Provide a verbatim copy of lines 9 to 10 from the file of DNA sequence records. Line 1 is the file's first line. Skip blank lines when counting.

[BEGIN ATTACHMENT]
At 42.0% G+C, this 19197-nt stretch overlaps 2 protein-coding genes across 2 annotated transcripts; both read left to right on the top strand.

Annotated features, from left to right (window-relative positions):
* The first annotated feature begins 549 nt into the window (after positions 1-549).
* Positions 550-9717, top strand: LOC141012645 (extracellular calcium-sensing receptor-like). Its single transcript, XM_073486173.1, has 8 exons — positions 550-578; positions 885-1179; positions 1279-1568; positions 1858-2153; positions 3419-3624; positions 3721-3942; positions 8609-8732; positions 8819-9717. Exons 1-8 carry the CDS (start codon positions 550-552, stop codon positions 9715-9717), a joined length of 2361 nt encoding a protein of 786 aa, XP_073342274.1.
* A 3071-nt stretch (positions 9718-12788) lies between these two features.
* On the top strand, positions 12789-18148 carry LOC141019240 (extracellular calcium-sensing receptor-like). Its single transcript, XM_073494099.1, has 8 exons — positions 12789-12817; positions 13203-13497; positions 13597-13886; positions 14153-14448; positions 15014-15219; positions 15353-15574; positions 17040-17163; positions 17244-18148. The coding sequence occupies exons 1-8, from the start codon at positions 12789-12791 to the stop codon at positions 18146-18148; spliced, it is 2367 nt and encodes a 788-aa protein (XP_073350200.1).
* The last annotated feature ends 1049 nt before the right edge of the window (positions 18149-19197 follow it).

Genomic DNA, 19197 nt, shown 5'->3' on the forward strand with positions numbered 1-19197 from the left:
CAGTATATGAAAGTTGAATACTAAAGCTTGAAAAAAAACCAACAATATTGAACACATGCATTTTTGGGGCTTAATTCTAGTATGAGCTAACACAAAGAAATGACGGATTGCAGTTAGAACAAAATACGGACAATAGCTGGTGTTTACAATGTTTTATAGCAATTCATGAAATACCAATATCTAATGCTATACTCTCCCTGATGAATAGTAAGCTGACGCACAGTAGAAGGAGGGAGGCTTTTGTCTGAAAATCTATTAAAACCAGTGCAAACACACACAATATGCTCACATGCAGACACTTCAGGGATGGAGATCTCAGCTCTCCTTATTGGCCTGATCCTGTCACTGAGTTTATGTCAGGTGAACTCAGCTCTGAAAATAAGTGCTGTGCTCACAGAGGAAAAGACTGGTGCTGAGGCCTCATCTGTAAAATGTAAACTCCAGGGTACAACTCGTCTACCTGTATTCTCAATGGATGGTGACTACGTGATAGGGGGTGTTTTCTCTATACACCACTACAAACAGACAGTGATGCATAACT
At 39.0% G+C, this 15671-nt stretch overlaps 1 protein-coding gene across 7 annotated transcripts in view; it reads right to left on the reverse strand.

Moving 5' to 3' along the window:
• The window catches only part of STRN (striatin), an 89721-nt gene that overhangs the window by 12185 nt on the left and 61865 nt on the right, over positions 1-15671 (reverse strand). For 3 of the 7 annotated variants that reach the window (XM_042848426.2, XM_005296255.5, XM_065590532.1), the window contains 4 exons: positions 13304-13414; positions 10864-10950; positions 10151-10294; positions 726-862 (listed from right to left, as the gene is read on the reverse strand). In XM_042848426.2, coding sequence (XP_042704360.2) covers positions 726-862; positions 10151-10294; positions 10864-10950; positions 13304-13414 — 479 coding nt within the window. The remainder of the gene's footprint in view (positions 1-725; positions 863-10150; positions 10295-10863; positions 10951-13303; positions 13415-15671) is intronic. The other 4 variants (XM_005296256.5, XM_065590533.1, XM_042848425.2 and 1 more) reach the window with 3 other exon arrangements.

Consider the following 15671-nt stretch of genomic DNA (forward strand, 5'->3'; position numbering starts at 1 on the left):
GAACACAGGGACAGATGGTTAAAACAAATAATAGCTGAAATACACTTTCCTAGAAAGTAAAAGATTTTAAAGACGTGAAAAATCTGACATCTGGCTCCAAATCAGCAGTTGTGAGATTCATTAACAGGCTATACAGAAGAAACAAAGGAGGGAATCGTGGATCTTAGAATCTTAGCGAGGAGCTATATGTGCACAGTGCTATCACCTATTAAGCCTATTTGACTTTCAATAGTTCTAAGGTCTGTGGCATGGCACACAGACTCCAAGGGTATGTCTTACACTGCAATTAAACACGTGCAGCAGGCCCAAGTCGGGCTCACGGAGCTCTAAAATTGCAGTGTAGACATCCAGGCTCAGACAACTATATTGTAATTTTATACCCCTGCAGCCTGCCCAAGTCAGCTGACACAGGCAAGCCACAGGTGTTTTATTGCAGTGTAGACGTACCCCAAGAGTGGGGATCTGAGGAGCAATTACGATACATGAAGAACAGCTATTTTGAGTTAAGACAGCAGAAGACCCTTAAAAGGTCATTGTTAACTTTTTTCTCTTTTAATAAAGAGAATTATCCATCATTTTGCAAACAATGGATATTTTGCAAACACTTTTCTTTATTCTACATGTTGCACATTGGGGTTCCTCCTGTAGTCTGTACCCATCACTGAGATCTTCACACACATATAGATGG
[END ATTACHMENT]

CAGTATATGAAAGTTGAATACTAAAGCTTGAAAAAAAACCAACAATATTGAACACATGCATTTTTGGGGCTTAATTCTAGTATGAGCTAACACAAAGAAATGACGGATTGCAGTTAGAACAAAATACGGACAATAGCTGGTGTTTACAATGTTTTATAGCAATTCATGAAATACCAATATCTAATGCTATACTCTCCCTGATGAATAGTAAGCTGACGCACAGTAGAAGGAGGGAGGCTTTTGTCTGAAAATCTATTAAAACCAGTGCAAACACACACAATATGCTCACATGCAGACACTTCAGGGATGGAGATCTCAGCTCTCCTTATTGGCCTGATCCTGTCACTGAGTTTATGTCAGGTGAACTCAGCTCTGAAAATAAGTGCTGTGCTCACAGAGGAAAAGACTGGTGCTGAGGCCTCATCTGTAAAATGTAAACTCCAGGGTACAACTCGTCTACCTGTATTCTCAATGGATGGTGACTACGTGATAGGGGGTGTTTTCTCTATACACCACTACAAACAGACAGTGATGCATAACT
At 39.0% G+C, this 15671-nt stretch overlaps 1 protein-coding gene across 7 annotated transcripts in view; it reads right to left on the reverse strand.